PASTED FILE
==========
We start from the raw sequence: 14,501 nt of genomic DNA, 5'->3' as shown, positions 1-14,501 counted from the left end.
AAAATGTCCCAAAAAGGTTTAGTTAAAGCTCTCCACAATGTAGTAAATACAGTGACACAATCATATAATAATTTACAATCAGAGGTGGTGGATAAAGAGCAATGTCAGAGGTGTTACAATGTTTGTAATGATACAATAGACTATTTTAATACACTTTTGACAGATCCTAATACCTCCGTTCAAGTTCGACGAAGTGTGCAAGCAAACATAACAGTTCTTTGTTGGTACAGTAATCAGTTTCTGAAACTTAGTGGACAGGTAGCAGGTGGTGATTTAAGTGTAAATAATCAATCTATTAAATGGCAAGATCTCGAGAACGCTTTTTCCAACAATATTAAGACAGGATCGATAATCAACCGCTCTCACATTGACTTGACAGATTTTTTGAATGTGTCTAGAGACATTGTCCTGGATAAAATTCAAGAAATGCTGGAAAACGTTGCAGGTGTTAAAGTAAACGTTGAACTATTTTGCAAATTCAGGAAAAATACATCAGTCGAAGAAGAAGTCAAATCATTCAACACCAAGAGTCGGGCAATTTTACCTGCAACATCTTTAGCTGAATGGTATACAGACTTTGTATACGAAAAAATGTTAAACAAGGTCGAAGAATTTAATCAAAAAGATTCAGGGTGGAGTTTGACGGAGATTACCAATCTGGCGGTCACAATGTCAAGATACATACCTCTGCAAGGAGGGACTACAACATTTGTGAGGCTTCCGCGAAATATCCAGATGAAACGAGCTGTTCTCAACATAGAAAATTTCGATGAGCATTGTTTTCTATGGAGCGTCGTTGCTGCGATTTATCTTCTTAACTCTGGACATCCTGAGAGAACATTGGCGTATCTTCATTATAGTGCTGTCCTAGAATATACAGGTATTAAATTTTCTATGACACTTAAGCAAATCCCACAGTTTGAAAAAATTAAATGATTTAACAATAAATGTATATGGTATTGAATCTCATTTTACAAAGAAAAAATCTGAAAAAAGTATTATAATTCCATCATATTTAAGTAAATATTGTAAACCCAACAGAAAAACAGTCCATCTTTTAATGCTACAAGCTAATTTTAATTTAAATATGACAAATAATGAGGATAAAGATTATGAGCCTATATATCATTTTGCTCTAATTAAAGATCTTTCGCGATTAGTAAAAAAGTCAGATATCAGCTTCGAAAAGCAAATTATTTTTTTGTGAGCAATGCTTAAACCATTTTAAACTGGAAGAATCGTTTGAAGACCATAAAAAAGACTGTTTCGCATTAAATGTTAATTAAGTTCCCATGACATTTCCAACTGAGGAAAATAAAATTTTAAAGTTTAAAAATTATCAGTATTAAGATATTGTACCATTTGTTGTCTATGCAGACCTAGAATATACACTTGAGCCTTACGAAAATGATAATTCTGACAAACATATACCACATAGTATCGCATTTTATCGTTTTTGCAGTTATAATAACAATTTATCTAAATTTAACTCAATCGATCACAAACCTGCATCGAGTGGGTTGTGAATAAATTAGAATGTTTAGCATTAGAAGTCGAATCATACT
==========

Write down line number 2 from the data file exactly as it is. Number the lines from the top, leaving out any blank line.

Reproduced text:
AAAATGTCCCAAAAAGGTTTAGTTAAAGCTCTCCACAATGTAGTAAATACAGTGACACAATCATATAATAATTTACAATCAGAGGTGGTGGATAAAGAGCAATGTCAGAGGTGTTACAATGTTTGTAATGATACAATAGACTATTTTAATACACTTTTGACAGATCCTAATACCTCCGTTCAAGTTCGACGAAGTGTGCAAGCAAACATAACAGTTCTTTGTTGGTACAGTAATCAGTTTCTGAAACTTAGTGGACAGGTAGCAGGTGGTGATTTAAGTGTAAATAATCAATCTATTAAATGGCAAGATCTCGAGAACGCTTTTTCCAACAATATTAAGACAGGATCGATAATCAACCGCTCTCACATTGACTTGACAGATTTTTTGAATGTGTCTAGAGACATTGTCCTGGATAAAATTCAAGAAATGCTGGAAAACGTTGCAGGTGTTAAAGTAAACGTTGAACTATTTTGCAAATTCAGGAAAAATACATCAGTCGAAGAAGAAGTCAAATCATTCAACACCAAGAGTCGGGCAATTTTACCTGCAACATCTTTAGCTGAATGGTATACAGACTTTGTATACGAAAAAATGTTAAACAAGGTCGAAGAATTTAATCAAAAAGATTCAGGGTGGAGTTTGACGGAGATTACCAATCTGGCGGTCACAATGTCAAGATACATACCTCTGCAAGGAGGGACTACAACATTTGTGAGGCTTCCGCGAAATATCCAGATGAAACGAGCTGTTCTCAACATAGAAAATTTCGATGAGCATTGTTTTCTATGGAGCGTCGTTGCTGCGATTTATCTTCTTAACTCTGGACATCCTGAGAGAACATTGGCGTATCTTCATTATAGTGCTGTCCTAGAATATACAGGTATTAAATTTTCTATGACACTTAAGCAAATCCCACAGTTTGAAAAAATTAAATGATTTAACAATAAATGTATATGGTATTGAATCTCATTTTACAAAGAAAAAATCTGAAAAAAGTATTATAATTCCATCATATTTAAGTAAATATTGTAAACCCAACAGAAAAACAGTCCATCTTTTAATGCTACAAGCTAATTTTAATTTAAATATGACAAATAATGAGGATAAAGATTATGAGCCTATATATCATTTTGCTCTAATTAAAGATCTTTCGCGATTAGTAAAAAAGTCAGATATCAGCTTCGAAAAGCAAATTATTTTTTTGTGAGCAATGCTTAAACCATTTTAAACTGGAAGAATCGTTTGAAGACCATAAAAAAGACTGTTTCGCATTAAATGTTAATTAAGTTCCCATGACATTTCCAACTGAGGAAAATAAAATTTTAAAGTTTAAAAATTATCAGTATTAAGATATTGTACCATTTGTTGTCTATGCAGACCTAGAATATACACTTGAGCCTTACGAAAATGATAATTCTGACAAACATATACCACATAGTATCGCATTTTATCGTTTTTGCAGTTATAATAACAATTTATCTAAATTTAACTCAATCGATCACAAACCTGCATCGAGTGGGTTGTGAATAAATTAGAATGTTTAGCATTAGAAGTCGAATCATACT